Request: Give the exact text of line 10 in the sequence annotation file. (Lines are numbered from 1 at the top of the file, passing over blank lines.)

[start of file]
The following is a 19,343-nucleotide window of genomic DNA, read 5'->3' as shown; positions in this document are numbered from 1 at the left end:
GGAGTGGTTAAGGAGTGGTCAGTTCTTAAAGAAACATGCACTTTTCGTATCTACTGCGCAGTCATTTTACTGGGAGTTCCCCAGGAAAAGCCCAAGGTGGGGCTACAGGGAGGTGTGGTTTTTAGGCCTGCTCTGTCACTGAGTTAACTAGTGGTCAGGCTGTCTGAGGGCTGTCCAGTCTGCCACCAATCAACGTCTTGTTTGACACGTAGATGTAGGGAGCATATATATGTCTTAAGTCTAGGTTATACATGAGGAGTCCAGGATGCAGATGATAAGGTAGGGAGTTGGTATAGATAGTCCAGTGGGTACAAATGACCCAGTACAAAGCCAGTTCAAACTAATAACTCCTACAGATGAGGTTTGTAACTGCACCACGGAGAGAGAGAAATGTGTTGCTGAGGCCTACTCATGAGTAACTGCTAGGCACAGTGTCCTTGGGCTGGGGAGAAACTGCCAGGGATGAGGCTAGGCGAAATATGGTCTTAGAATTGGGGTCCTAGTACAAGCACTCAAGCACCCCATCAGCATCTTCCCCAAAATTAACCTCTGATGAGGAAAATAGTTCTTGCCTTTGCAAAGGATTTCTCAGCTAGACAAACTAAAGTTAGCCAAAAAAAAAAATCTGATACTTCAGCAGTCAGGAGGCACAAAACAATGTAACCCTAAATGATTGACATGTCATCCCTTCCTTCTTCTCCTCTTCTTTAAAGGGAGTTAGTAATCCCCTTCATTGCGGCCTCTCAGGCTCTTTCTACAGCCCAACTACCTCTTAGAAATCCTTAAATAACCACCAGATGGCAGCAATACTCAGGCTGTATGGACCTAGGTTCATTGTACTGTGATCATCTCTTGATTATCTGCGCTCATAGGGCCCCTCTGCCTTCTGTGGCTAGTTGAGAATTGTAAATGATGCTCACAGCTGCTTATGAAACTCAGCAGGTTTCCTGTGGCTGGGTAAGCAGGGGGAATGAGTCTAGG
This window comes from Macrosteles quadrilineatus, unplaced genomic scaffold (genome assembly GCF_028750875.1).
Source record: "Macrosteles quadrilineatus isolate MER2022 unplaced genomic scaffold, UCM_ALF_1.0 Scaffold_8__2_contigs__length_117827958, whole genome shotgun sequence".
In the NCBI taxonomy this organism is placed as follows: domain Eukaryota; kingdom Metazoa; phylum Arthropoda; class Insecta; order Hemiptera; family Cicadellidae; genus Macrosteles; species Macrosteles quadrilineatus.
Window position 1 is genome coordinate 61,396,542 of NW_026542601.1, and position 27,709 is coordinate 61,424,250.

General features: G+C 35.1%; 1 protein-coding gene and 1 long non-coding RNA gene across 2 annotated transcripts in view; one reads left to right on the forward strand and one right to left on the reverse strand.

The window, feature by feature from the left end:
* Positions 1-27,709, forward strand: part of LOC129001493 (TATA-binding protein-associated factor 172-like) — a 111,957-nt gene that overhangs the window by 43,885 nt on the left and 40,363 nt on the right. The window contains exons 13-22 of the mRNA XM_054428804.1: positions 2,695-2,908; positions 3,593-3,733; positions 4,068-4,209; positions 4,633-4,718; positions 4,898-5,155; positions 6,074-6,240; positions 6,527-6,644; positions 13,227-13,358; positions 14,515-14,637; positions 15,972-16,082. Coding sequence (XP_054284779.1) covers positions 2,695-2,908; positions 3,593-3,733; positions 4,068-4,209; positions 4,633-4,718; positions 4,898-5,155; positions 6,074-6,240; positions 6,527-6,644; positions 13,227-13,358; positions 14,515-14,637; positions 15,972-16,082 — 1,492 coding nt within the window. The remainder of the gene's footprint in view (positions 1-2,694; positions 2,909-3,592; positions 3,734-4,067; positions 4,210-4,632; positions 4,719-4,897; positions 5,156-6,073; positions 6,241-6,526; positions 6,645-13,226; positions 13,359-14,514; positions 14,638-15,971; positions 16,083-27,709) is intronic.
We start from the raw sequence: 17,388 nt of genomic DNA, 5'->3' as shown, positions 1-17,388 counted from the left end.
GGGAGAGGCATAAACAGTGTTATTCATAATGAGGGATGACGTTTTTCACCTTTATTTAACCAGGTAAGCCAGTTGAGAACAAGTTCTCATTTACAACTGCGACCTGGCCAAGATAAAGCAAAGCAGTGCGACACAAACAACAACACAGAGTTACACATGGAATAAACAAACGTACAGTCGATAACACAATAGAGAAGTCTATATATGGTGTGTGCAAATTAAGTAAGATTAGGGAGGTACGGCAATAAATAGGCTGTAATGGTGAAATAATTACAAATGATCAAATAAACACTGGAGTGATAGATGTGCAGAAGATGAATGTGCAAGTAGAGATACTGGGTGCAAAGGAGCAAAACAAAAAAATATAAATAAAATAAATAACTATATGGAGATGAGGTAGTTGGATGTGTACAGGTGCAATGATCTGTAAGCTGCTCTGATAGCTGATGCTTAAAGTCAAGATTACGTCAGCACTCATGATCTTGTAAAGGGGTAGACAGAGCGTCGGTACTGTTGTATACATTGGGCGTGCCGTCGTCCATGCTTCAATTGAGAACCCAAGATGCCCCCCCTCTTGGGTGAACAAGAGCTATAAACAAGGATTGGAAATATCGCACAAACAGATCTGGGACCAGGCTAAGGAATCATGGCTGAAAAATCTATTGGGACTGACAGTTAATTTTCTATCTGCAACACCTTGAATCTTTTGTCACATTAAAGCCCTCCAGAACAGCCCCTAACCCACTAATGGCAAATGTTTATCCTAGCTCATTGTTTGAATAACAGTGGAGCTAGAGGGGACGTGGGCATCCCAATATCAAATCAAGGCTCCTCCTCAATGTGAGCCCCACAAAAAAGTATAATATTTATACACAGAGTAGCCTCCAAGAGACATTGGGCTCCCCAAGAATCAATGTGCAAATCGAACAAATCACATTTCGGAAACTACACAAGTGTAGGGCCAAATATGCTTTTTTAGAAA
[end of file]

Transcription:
We start from the raw sequence: 17,388 nt of genomic DNA, 5'->3' as shown, positions 1-17,388 counted from the left end.